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It was too insecure, Jobs wrote, too proprietary, too resource-intensive, too unaccommodating for a platform run by fingertips instead of mouse clicks. With that, the internet’s favorite punching bag deflates. The company announced Tuesday that it would “stop updating and distributing the Flash Player,” giving the end of 2020 as its end-of-life date.This is what you did back in the day, I guess, starting out as an actor: you went on game shows to try to win some rent money and maybe a free dinner.Here's a 1967 (I'm guessing; it's not dated, but our hero is 19 and was born in 1948) appearance by John Ritter and his adorable squaresville haircut.Now that political correctness has gone thankfully mad, it has become less acceptable to lean on generic brown terrorists, effeminate criminal masterminds or scheming mandarins when finding adversaries for an action hero to plow through.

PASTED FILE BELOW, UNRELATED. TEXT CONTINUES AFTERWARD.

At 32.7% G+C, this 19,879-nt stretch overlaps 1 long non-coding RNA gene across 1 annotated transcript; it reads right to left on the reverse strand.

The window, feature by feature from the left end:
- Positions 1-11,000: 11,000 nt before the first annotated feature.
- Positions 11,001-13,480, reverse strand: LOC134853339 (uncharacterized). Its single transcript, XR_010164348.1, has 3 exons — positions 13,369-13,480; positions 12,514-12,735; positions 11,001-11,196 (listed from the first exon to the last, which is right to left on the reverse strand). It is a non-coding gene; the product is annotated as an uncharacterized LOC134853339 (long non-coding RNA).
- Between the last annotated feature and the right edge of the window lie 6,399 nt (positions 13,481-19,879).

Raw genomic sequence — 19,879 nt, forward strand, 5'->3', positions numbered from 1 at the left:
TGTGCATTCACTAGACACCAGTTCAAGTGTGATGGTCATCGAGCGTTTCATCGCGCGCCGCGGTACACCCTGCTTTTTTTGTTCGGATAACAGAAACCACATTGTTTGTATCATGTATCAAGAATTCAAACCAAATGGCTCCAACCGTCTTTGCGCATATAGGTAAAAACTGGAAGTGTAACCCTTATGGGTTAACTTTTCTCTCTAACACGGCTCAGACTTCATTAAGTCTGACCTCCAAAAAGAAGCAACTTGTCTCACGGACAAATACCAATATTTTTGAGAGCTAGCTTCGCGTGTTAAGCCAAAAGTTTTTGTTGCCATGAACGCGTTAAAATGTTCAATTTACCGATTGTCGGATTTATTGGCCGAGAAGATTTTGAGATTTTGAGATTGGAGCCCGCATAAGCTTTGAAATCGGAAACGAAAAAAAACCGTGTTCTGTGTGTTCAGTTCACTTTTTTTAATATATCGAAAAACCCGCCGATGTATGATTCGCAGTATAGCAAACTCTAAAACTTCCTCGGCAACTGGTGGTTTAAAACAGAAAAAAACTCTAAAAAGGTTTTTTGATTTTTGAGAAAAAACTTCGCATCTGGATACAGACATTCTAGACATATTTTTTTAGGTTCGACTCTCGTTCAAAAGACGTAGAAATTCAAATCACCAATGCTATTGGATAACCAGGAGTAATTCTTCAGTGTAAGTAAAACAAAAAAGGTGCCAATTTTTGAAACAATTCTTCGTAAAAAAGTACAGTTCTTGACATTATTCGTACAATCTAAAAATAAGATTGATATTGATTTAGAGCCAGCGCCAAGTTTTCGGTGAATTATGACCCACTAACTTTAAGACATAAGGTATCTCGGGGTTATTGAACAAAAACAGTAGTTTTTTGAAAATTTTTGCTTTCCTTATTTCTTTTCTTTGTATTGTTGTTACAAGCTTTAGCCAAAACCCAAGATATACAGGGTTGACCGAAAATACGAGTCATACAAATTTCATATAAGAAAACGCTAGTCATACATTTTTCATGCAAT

And when the desktop finally catches up, a full decade later, you won’t miss it there either. Remembering dozens and dozens of different passwords for different sites is next to impossible.“This is in particular true for Google Chrome, which has the most market share and as such represents the most coveted target.”More importantly, the removal of support for Flash doesn’t actually remove Flash.That’s up to developers, who have to contend with either updating legacy systems for a Flash-free age, or leaving old sites abandoned by the roadside, permablocked by most browsers.But between now and 2020, the internet does need to figure out how to deal with the remains.It’s rude to speak ill of the dead, but since Flash is technically still in the process of dying, we can allow ourselves a moment of reflection.